Long-term demographic studies involving repeated censuses produce invaluable data for understanding how and why natural populations change in size and structure. There have been numerous studies of this type in animal ecology (e.g. Murie 1944; Sinclair 1977; Clutton-Brock, Guiness & Albon 1982; Clutton-Brock, Major & Guinness 1985; Messier 1994; Stenseth et al. 1997), and many of them are celebrated for the insight they provide, and repeatedly described in ecology textbooks, and mined for data to address new research questions. With few exceptions (e.g. Lauenroth & Adler 2008; Roach, Ridley & Dudycha 2009), plant ecology lacks comparable studies. This article describes a demographic study of the early spider orchid, Ophrys sphegodes Mill., that is similar in duration and scale to these classic studies on animals. It is based on over 30 annual censuses, often involving several hundred plants, making it virtually unique in duration and in size among plant population studies. Altogether, data were obtained from 3681 plants of O. sphegodes during the study, and full life histories were recorded for 2499 of these.
Tamm (1948, 1972; Inghe & Tamm 1988) pioneered the demographic study of terrestrial orchids. The Orchidaceae has now attracted more demographic research than any other plant family; Kull (2002) lists 42 studies on 30 orchid species in 18 different genera, and several more have been published since (Whigham & Willems 2003). However, many early studies only reported counts, often just of flowering plants, in different years (Farrell 1991; Vanhecke 1991; Silvertown et al. 1994; Øien & Moen 2002), and few studies involve censuses, from which detailed information about recruitment, mortality, life spans and other population characteristics can be obtained. Moreover, although there are exceptions (e.g. Wells 1967; Hutchings 1987b; Jacquemyn et al. 2007), many of the census-based studies gathered data from few plants in few years. Consequently, despite the effort invested in the study of orchids, and notwithstanding the contributions of recent publications (e.g. Kéry & Gregg 2003, 2004; Shefferson et al. 2003; Shefferson, Kull & Tali 2005; Gregg & Kéry 2006; Pfeifer et al. 2006; Shefferson 2006; Jacquemyn et al. 2007; Shefferson & Simms 2007; Shefferson & Tali 2007), many aspects of orchid population dynamics are still poorly understood (Kull 2002; Whigham & Willems 2003).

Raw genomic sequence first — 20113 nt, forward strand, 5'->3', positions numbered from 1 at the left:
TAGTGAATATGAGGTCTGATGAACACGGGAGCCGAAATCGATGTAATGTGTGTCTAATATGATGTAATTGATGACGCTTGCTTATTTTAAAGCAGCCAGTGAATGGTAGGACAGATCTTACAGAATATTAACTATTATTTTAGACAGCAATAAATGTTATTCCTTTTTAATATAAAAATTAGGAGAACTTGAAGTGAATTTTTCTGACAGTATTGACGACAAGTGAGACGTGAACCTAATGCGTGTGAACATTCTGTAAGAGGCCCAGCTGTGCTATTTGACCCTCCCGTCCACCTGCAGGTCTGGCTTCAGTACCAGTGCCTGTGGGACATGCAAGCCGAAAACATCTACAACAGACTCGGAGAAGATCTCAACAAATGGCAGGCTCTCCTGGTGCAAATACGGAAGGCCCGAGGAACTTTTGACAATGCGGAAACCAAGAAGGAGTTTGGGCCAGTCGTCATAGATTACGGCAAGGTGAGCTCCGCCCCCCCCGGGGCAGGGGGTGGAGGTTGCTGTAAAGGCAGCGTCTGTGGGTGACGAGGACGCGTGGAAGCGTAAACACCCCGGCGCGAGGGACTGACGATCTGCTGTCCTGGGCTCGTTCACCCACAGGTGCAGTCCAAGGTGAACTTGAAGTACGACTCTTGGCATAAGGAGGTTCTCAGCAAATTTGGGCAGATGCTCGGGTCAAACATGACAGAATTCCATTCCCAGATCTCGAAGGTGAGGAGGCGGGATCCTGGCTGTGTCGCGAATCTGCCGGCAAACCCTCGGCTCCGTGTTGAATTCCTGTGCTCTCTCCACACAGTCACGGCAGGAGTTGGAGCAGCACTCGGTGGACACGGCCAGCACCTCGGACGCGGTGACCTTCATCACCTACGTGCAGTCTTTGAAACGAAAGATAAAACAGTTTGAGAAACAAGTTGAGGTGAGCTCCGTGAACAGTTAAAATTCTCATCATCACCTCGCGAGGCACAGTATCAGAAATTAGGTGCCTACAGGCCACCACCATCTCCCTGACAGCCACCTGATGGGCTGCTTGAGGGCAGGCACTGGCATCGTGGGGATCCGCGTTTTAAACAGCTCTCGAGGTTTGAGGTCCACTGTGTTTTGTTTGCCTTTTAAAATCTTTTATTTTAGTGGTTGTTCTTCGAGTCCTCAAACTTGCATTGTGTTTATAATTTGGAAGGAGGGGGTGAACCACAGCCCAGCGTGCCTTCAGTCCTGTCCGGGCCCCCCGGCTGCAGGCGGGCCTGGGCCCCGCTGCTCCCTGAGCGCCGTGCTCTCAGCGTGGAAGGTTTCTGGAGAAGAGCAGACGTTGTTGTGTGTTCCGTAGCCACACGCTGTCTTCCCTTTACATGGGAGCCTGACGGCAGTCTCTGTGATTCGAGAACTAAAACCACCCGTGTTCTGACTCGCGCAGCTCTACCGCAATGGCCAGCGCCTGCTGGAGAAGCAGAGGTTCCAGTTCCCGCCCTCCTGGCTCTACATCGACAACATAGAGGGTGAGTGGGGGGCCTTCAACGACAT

Like many other orchid species, O. sphegodes has declined significantly in range and local abundance in recent decades (Hutchings 1987a, 1989a; Dixon et al. 2003; Kull & Hutchings 2006), with habitat destruction, isolation of remaining populations, unsuitable management and eutrophication among the prime causes. Ophrys sphegodes is now rare in the UK, and appropriate management (Hutchings 1987a) and an understanding of the demographic effects of different management regimes are vital for its conservation. This study examines the demographic behaviour of O. sphegodes under different forms of management and its impact on conservation of the species. The investigation focussed on the largest remaining population of O. sphegodes in the UK. The study began in 1975, when the habitat was managed by cattle grazing. This was replaced by sheep grazing in 1980. From 1981 onwards, grazing animals were removed each year, from c. 1 month before O. sphegodes flowered until after seed dispersal (April to early September). Earlier analyses of the first 10 years of the study (Hutchings 1987a,b; Waite & Hutchings 1991) showed that annual recruitment fell steadily under cattle grazing, and annual mortality was high, resulting in a progressive decline in the number of plants in the population. After sheep grazing was introduced, recruitment exceeded mortality every year. Despite these beneficial effects of the change in management, counts of emergent plants gave little evidence of an improvement in the size of the population, or in its condition.
This study examines several aspects of the demography of O. sphegodes. First, population dynamics before and after the change in management are analysed in detail. Secondly, the influence of prior climate on flowering behaviour is examined, and evidence of a shift in flowering phenology is sought. Thirdly, the effects of prior climate upon the proportion of plants in different life states (vegetative, flowering, dormant), on plant performance, and on annual recruitment and mortality, are examined. Fourthly, demographic information obtained after 32 years is compared with results reported after 10 years, to determine whether the additional period of study altered understanding. Finally, previous management recommendations for conserving O. sphegodes are reviewed and reassessed.